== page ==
Sebastian Schönherr: Cloudgene – an execution platform for MapReduce programs in public and private clouds
How to support scientists when using MapReduce programs? Goal is to simplify access to a working MapReduce cluster. Cloudgene designed to handle these usability improvements. Sebastian talks through all of the work to setup a cluster: build cluster, HDFS, run program, and retrieve. It’s a lot of steps. Cloudgene builds a unified interface for all of these.
Cloudgene merges software like Myrna under one unified interface. It works on both public and private clouds. New programs integrated into Cloudgene via a simple configuration file in YAML format. Cool web interface similar to BioCloudCentral but on top of MapReduce work and with lots more metrics and functionality. Configuration files map to web forms ala Galaxy or Genepattern.
C Titus Brown: Data reduction and division approaches for assembling short-read data in the cloud
Titus has loads of useful code on his lab’s GitHub page and shares on blog, twitter and preprints: fully open. Uses approaches that are single-pass, involve compression and work with low-memory datastructures. Goal is to supplement existing work that exists, like assembly, with pre-processing algorithms. Digital normalization aims to remove unnecessary coverage for metagenomic assembly. Downsamples based on a de Bruijn graph to normalized coverage. Analysis is streaming so doesn’t require pre-loading a graph in memory and uses fixed memory. Avoids the nasty high memory requirements for assembly to allow it to run on commodity hardware, like EC2.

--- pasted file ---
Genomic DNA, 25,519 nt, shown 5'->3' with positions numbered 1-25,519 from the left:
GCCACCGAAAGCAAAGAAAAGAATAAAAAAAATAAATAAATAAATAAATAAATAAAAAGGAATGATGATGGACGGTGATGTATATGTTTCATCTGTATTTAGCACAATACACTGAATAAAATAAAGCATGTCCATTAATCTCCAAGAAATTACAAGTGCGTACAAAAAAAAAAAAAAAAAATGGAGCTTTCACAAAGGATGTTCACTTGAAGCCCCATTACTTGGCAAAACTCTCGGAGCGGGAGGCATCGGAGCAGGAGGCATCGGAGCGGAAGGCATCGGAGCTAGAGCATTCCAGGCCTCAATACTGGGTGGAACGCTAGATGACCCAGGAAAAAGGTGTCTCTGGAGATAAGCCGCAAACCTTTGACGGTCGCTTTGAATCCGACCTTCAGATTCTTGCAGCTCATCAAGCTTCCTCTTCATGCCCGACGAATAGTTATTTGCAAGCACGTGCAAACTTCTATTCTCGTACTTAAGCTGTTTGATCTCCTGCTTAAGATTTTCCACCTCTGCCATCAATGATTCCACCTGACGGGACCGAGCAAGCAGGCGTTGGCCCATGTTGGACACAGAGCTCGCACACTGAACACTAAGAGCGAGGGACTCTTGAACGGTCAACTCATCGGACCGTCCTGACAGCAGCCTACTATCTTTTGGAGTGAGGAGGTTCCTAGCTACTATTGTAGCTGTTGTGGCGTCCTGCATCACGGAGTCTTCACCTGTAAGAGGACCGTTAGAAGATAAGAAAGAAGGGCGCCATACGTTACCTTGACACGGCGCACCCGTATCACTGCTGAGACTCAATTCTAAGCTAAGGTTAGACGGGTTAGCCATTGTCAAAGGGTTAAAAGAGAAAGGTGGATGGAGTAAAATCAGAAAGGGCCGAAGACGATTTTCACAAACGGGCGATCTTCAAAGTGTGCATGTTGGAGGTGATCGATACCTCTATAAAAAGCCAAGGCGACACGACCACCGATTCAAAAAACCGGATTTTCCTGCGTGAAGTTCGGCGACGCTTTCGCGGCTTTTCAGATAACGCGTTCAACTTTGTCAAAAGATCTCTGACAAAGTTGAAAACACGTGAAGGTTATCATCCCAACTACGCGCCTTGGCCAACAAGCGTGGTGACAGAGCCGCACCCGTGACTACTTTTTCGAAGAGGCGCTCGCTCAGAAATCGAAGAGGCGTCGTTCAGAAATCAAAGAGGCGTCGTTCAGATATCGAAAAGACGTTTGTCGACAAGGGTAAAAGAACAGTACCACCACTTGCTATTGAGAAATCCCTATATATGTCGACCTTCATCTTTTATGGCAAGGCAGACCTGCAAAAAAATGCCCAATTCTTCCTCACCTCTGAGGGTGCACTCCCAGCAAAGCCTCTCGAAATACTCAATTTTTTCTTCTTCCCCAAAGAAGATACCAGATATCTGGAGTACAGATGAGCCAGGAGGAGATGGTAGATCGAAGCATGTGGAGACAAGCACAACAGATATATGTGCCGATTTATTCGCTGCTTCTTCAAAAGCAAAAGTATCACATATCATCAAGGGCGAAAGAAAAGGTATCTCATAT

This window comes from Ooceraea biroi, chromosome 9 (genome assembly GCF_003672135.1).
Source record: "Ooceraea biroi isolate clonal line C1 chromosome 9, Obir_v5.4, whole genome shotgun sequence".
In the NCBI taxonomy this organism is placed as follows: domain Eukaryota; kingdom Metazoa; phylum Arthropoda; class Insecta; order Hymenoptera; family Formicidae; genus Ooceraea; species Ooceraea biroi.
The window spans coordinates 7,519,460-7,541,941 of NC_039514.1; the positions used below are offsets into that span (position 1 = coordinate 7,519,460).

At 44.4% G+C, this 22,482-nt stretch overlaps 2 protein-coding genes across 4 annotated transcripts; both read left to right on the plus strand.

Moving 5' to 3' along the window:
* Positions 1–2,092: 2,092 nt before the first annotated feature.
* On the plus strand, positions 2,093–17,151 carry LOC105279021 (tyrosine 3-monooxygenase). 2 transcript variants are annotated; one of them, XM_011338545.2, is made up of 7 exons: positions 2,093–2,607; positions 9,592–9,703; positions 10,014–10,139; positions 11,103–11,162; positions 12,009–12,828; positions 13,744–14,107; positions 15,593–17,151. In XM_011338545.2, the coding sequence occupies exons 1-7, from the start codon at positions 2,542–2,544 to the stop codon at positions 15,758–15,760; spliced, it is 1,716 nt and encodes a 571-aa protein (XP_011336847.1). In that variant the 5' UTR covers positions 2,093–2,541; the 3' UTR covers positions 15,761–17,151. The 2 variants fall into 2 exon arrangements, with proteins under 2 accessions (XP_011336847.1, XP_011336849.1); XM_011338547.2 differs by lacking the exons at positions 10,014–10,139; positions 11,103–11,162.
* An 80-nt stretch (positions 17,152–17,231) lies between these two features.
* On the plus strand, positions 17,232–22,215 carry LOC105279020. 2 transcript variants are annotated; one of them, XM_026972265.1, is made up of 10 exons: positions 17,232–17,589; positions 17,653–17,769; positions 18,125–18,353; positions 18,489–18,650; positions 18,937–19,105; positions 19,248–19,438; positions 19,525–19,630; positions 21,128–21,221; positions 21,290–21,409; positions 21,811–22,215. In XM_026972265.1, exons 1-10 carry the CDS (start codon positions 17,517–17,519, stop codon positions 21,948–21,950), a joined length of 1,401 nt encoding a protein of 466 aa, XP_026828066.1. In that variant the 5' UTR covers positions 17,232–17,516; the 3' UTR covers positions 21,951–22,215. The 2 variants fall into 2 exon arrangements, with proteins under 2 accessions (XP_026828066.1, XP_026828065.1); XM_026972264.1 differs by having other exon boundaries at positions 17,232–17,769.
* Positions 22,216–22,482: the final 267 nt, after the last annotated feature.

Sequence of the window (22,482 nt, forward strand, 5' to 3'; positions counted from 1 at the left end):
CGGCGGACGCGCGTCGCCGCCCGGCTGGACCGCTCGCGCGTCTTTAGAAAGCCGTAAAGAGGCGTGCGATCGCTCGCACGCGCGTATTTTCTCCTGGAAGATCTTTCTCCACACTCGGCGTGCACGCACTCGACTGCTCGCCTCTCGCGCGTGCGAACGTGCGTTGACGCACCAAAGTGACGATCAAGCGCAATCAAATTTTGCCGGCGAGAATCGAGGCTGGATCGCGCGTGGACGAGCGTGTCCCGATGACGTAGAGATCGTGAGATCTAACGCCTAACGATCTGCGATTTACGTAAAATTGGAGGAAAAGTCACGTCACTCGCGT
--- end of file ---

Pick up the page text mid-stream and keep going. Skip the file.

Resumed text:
Removing redundant reads has nice side-effect of removing errors. Effective in combination with other error-correction approaches. Results in virtually identical contig assembly after normalization.
Need approaches to both improve algorithms in combination with additional capacity and infrastructure. Some tough things to overcome: biologists hate throwing away data; normalization gets rid of abundance data. New approaches are to use this for streaming error correction. Error correction is the biggest data problem left in sequencing.
All figures and information from paper can be entirely reproduced as an ipython notebook. Can redo data analysis from any point: awesome. Approach has been useful in teaching and training as well as new projects.